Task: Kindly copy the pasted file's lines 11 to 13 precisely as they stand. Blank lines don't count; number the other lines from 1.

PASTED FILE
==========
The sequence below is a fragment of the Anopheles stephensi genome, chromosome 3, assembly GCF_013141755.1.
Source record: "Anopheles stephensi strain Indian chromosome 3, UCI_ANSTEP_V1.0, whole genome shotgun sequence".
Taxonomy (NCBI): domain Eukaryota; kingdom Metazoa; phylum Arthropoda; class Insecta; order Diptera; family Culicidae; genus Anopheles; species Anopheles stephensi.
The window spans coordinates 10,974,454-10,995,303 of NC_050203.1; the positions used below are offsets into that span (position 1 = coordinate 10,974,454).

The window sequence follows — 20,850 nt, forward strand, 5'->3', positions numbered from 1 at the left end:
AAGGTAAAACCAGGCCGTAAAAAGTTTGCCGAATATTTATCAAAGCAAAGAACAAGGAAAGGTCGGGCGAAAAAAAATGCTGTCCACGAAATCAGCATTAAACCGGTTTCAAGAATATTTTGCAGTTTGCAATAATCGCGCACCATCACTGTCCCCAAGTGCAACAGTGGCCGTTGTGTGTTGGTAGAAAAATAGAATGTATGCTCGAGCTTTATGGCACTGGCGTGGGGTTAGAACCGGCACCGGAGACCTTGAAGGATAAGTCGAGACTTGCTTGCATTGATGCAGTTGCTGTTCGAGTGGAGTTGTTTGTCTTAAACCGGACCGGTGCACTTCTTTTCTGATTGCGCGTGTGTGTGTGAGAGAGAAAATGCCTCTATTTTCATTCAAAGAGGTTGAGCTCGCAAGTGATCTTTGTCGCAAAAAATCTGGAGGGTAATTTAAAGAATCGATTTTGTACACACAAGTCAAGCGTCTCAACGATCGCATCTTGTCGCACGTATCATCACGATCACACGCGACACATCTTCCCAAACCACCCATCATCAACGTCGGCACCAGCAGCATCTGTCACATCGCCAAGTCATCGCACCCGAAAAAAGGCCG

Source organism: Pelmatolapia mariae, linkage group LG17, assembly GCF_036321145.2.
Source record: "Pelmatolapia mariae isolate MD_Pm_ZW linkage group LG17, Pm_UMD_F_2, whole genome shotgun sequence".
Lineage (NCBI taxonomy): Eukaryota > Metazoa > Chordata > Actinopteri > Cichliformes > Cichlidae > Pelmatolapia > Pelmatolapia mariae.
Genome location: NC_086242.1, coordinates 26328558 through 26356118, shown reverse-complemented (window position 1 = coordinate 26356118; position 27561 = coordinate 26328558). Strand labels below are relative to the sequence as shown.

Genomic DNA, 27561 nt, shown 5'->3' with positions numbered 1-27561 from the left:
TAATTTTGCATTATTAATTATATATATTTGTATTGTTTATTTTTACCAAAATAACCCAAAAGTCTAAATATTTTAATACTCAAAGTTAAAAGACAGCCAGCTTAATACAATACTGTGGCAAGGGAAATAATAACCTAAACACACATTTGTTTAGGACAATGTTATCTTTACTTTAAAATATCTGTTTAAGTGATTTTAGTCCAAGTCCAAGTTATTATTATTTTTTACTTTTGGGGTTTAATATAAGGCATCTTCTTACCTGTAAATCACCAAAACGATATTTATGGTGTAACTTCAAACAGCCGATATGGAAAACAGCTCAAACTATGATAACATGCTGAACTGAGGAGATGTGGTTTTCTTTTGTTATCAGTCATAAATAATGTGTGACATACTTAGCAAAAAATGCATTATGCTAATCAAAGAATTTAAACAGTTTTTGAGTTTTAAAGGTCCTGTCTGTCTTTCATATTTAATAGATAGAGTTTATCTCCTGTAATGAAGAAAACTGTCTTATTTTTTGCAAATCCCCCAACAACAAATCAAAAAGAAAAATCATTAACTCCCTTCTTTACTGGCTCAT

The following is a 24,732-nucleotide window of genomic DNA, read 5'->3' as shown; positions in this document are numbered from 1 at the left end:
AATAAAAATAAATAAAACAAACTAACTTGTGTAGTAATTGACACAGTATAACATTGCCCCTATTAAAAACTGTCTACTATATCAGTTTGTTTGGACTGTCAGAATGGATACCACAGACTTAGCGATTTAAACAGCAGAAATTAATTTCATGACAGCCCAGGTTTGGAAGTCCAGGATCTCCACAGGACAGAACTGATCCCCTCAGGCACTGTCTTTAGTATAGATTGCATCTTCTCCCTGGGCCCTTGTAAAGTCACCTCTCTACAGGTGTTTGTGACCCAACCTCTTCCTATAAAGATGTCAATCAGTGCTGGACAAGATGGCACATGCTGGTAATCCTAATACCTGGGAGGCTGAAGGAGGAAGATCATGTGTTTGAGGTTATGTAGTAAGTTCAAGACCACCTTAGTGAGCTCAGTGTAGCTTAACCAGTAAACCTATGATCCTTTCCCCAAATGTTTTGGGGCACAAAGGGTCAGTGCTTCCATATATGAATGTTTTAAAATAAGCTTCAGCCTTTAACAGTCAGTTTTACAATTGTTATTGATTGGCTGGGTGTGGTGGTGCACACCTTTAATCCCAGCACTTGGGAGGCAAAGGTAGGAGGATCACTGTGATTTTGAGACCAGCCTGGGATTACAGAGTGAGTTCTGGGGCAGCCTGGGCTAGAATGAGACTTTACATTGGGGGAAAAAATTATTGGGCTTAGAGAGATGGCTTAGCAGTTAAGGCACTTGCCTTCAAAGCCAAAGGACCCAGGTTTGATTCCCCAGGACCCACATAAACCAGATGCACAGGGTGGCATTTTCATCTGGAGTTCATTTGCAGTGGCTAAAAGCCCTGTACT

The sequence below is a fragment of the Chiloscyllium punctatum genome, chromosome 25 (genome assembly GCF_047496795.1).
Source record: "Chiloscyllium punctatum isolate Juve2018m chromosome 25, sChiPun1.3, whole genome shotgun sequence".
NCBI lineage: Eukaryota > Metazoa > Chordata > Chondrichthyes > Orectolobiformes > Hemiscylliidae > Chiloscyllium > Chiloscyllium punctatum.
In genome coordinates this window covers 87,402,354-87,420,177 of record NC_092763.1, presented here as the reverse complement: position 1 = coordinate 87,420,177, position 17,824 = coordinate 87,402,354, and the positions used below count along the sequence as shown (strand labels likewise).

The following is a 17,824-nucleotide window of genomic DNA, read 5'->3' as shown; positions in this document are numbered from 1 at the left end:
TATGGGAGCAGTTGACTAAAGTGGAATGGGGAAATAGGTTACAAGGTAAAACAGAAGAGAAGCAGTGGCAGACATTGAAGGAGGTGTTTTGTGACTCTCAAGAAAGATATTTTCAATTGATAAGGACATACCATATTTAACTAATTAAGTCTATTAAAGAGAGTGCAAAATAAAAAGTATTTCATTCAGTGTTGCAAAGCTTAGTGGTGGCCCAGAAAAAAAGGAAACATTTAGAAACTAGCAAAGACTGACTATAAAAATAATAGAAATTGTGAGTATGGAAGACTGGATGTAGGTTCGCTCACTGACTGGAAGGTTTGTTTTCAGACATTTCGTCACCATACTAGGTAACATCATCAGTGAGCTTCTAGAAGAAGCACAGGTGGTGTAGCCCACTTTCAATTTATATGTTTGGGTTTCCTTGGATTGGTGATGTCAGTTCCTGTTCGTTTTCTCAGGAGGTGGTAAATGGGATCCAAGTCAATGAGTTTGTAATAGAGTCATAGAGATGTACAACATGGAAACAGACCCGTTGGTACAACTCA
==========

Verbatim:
Genomic DNA, 27561 nt, shown 5'->3' with positions numbered 1-27561 from the left:
TAATTTTGCATTATTAATTATATATATTTGTATTGTTTATTTTTACCAAAATAACCCAAAAGTCTAAATATTTTAATACTCAAAGTTAAAAGACAGCCAGCTTAATACAATACTGTGGCAAGGGAAATAATAACCTAAACACACATTTGTTTAGGACAATGTTATCTTTACTTTAAAATATCTGTTTAAGTGATTTTAGTCCAAGTCCAAGTTATTATTATTTTTTACTTTTGGGGTTTAATATAAGGCATCTTCTTACCTGTAAATCACCAAAACGATATTTATGGTGTAACTTCAAACAGCCGATATGGAAAACAGCTCAAACTATGATAACATGCTGAACTGAGGAGATGTGGTTTTCTTTTGTTATCAGTCATAAATAATGTGTGACATACTTAGCAAAAAATGCATTATGCTAATCAAAGAATTTAAACAGTTTTTGAGTTTTAAAGGTCCTGTCTGTCTTTCATATTTAATAGATAGAGTTTATCTCCTGTAATGAAGAAAACTGTCTTATTTTTTGCAAATCCCCCAACAACAAATCAAAAAGAAAAATCATTAACTCCCTTCTTTACTGGCTCAT

The following is a 24,732-nucleotide window of genomic DNA, read 5'->3' as shown; positions in this document are numbered from 1 at the left end: